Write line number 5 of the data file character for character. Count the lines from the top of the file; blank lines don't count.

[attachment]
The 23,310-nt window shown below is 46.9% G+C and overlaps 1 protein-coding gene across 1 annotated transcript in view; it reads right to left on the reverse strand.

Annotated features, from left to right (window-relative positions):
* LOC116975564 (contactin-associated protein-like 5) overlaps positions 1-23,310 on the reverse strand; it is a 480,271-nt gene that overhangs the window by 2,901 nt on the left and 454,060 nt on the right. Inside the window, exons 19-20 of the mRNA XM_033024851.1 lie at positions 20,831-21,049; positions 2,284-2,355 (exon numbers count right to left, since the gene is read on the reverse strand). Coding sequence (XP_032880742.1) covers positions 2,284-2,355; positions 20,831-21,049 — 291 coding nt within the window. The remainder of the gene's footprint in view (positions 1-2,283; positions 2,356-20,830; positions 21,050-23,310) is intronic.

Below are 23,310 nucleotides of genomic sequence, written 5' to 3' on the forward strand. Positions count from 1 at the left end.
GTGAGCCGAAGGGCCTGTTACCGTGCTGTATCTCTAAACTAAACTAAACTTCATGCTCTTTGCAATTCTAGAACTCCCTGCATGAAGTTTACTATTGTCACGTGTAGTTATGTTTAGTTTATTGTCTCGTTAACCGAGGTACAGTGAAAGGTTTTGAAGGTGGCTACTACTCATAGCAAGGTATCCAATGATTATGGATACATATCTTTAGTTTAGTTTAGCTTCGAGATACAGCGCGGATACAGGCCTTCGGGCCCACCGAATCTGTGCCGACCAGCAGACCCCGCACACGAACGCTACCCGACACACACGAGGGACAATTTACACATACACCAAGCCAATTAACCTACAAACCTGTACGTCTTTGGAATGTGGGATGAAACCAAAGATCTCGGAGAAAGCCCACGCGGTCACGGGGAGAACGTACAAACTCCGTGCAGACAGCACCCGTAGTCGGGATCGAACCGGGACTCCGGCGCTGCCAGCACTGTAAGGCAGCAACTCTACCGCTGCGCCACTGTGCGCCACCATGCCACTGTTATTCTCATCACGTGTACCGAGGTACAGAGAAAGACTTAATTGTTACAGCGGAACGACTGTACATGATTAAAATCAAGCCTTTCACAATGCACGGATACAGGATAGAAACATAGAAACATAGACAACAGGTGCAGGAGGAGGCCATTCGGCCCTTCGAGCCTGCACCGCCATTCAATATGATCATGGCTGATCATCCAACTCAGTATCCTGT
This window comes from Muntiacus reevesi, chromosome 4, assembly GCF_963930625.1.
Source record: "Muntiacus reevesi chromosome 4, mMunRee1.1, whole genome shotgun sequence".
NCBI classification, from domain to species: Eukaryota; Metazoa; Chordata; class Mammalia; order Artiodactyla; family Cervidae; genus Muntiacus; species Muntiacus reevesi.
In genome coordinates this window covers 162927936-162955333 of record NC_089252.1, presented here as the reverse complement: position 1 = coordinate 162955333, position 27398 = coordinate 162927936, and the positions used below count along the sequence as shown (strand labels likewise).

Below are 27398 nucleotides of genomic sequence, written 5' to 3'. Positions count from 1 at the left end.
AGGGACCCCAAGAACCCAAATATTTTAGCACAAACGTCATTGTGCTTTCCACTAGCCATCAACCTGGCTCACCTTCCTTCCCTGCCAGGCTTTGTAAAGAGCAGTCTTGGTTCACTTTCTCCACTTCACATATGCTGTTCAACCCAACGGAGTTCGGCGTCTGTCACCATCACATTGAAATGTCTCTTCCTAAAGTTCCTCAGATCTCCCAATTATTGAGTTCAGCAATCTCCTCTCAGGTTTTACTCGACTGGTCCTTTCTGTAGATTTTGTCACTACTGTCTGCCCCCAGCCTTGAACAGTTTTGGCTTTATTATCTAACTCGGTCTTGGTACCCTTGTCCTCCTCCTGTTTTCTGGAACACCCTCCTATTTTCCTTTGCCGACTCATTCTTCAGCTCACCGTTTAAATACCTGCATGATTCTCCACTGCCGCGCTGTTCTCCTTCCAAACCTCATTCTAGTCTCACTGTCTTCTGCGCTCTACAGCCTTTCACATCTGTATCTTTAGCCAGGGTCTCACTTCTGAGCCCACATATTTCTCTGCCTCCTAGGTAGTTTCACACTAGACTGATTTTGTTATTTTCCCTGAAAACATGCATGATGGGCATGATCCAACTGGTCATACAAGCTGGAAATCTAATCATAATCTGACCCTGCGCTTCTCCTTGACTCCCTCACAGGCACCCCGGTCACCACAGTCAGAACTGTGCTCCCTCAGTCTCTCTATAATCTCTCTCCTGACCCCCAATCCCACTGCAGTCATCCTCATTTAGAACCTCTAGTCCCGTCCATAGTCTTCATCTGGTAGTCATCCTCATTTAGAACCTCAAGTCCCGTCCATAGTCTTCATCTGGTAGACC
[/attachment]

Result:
GTGAGCCGAAGGGCCTGTTACCGTGCTGTATCTCTAAACTAAACTAAACTTCATGCTCTTTGCAATTCTAGAACTCCCTGCATGAAGTTTACTATTGTCACGTGTAGTTATGTTTAGTTTATTGTCTCGTTAACCGAGGTACAGTGAAAGGTTTTGAAGGTGGCTACTACTCATAGCAAGGTATCCAATGATTATGGATACATATCTTTAGTTTAGTTTAGCTTCGAGATACAGCGCGGATACAGGCCTTCGGGCCCACCGAATCTGTGCCGACCAGCAGACCCCGCACACGAACGCTACCCGACACACACGAGGGACAATTTACACATACACCAAGCCAATTAACCTACAAACCTGTACGTCTTTGGAATGTGGGATGAAACCAAAGATCTCGGAGAAAGCCCACGCGGTCACGGGGAGAACGTACAAACTCCGTGCAGACAGCACCCGTAGTCGGGATCGAACCGGGACTCCGGCGCTGCCAGCACTGTAAGGCAGCAACTCTACCGCTGCGCCACTGTGCGCCACCATGCCACTGTTATTCTCATCACGTGTACCGAGGTACAGAGAAAGACTTAATTGTTACAGCGGAACGACTGTACATGATTAAAATCAAGCCTTTCACAATGCACGGATACAGGATAGAAACATAGAAACATAGACAACAGGTGCAGGAGGAGGCCATTCGGCCCTTCGAGCCTGCACCGCCATTCAATATGATCATGGCTGATCATCCAACTCAGTATCCTGT